Armed with this knowledge, it’s easy to isolate your cue. Get a notebook (you know I’ve got a fetish for them) and make a note each day what’s happening on these 5 fronts when your craving hits.
Very quickly, a pattern will emerge. So say, you might think that you’re eating doughnuts because you’re hungry. But then you might notice that you always crave doughnuts just after your nightmare boss sends out his daily update. It might actually be a comfort thing.
4. Make a plan
Now that you’ve got the routine, the reward and the cue precisely identified, you’ve got the blue-prints to your habit.
Now it’s time for a reno.
The thing to remember is that you can’t destroy a habit (alcoholics are always alcoholics). You can only re-engineer them.
And the golden rule here is to swap out the routine in our habit loop. The cue and the reward must stay the same.
So we must develop a new habit loop that crowds out the old one, and replaces the routine with something more productive.
So let’s say you’ve identified your habit loop as:
You can construct a new habit loop that might look like:
Write it out and stick to it as best you can. Train yourself to reach for a new routine when the craving hits, and take time to enjoy the reward.
In time, the animal that drives your habits will learn, and the new routine will become automatic. That is, it will require no will-power at all.
From that point on, it’s no doughnuts, no worries.
5. Get Support
I know that when I’m talking about doughnuts, it can all sound a bit trivial and silly. But often when we’re dealing with habits we’re dealing with some deeply engrained and painful things. The cravings that come with addiction. The feelings of isolation and abandonment that can drive eating disorders.
This stuff can be huge.
And so, if you can, rope in some one to support your journey. Just tell them the habit you’re trying to rewire, and your strategy for how you’re going to do it. Keep them updated on your progress.
Like most of life’s difficult journeys, it’s easier when you’ve got someone you can call when things get rough.
Enjoy your new habit
We’re talking about changing habits here, but the power of the habit loop framework is that it helps us understand how to build new habits as well.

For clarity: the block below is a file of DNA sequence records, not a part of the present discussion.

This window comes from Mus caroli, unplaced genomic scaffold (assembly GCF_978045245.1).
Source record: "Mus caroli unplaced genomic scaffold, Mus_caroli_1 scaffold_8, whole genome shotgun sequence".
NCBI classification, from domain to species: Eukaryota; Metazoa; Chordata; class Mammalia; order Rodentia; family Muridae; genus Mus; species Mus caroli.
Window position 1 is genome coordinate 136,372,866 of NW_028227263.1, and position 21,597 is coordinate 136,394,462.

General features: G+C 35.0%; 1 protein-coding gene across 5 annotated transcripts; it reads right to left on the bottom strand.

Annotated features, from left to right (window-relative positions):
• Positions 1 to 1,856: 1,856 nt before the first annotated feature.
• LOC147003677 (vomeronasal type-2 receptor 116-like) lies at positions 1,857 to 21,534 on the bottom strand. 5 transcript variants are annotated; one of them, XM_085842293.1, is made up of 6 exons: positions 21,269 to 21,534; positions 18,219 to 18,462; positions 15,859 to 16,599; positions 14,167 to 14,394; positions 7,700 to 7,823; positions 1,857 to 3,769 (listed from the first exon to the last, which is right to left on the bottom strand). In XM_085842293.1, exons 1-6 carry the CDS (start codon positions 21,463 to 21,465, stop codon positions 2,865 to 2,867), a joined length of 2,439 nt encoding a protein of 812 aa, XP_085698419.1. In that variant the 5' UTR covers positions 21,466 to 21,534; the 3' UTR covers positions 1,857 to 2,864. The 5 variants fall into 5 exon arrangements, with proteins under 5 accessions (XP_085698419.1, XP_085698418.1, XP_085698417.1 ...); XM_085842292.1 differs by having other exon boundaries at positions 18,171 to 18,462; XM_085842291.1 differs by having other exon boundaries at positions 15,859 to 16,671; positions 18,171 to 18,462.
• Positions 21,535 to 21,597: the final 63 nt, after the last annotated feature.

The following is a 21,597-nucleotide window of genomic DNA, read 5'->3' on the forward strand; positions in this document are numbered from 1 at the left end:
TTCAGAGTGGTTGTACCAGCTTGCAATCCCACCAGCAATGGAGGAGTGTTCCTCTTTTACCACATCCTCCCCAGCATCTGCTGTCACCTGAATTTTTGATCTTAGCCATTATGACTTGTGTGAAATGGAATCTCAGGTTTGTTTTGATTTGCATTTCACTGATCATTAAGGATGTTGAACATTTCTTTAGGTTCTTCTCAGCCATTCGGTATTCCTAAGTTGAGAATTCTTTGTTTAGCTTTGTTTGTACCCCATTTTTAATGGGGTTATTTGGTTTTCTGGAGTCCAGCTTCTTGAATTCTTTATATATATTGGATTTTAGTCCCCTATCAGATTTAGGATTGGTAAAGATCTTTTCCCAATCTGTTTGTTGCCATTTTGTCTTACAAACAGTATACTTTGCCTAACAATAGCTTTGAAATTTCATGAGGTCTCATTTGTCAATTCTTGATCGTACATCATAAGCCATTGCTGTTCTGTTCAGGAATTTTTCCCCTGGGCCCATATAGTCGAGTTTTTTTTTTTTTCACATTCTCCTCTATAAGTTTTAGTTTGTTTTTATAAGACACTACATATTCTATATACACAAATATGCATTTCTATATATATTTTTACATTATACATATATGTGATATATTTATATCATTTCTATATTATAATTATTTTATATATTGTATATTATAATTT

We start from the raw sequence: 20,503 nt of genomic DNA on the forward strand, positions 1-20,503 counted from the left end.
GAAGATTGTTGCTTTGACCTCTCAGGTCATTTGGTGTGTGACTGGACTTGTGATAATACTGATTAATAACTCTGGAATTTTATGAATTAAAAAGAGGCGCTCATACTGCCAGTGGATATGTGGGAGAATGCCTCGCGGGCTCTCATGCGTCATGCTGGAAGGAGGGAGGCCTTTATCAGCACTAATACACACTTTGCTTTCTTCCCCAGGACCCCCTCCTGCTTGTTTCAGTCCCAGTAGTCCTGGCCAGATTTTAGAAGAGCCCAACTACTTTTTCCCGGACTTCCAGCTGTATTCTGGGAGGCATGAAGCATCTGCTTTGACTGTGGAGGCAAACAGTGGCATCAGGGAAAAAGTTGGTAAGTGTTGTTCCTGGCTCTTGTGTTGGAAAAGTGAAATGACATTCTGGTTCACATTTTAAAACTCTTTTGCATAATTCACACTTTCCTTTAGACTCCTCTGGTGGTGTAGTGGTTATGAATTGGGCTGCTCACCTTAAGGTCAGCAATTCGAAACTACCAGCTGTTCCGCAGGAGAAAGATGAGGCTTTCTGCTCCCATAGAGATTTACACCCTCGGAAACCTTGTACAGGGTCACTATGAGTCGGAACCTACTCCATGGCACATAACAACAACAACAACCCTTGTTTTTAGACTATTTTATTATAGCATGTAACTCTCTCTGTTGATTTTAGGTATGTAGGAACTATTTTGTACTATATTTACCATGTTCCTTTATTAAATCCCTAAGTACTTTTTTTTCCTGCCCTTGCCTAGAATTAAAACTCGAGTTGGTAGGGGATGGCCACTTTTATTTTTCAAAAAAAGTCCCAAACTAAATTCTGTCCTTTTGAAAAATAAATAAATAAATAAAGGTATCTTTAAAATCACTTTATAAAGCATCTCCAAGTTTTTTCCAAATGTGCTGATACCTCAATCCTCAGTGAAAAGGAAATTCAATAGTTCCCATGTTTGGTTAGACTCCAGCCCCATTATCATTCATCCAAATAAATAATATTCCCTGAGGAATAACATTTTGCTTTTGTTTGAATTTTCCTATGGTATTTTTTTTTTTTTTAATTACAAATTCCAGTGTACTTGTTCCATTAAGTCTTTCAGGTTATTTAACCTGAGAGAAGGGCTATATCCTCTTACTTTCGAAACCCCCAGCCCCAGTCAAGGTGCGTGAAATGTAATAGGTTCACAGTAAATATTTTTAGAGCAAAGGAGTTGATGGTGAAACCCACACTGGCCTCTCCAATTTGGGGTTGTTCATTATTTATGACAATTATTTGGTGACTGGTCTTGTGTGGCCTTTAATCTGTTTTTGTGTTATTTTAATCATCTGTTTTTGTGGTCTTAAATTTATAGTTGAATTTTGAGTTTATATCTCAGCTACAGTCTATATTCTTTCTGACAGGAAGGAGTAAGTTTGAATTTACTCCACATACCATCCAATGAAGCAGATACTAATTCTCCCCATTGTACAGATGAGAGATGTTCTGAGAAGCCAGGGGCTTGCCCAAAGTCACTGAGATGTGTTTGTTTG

So say you want to get up early and listen to one of my fabulous podcasts.
In time, the new routine will become automatic. And when I say automatic, it will require no will-power on your part. Your body will just wake you up and start you moving towards listening to the podcast.
It’s like free energy!
At the end of the day, the journey to success is largely about identifying unproductive habits, and replacing them with productive ones.
It’s about gearing yourself to be automatically moving in the right direction when the moment strikes.
There’s a lot of creativity and insight that this process requires. What craving is actually driving a habit? What end does it actually serve?
But the key here is really self-awareness! You need to watch yourself, learn how you react in certain situations. You need to realise when your defences are triggered, your wounds are noodled with, or your insecurities poked at. And you need to watch and learn what strategies you instinctively go for in those situations.
You need to get to know your animal a little better.
Now you could write a book on how to build compassionate self-awareness. Well, I couldn’t. I don’t know where to start. It’s something that probably better done one on one anyway.
But once you are watching and learning about yourself, that’s the first step in consciously shaping the person you are and the life you are living.
And this powerful 5-step framework is an easy way to hack your hardware and make the changes you want.
And if you want to go deep on this stuff, have a look at ‘The Power of Habit’, by business writer Charles Duhigg. Amazing book. I’m just scratching the surface here.
But try it out. Pick a habit – just for fun – and try it out. I’d love to hear your results.
Ever had to rewire a habit? How did you do it?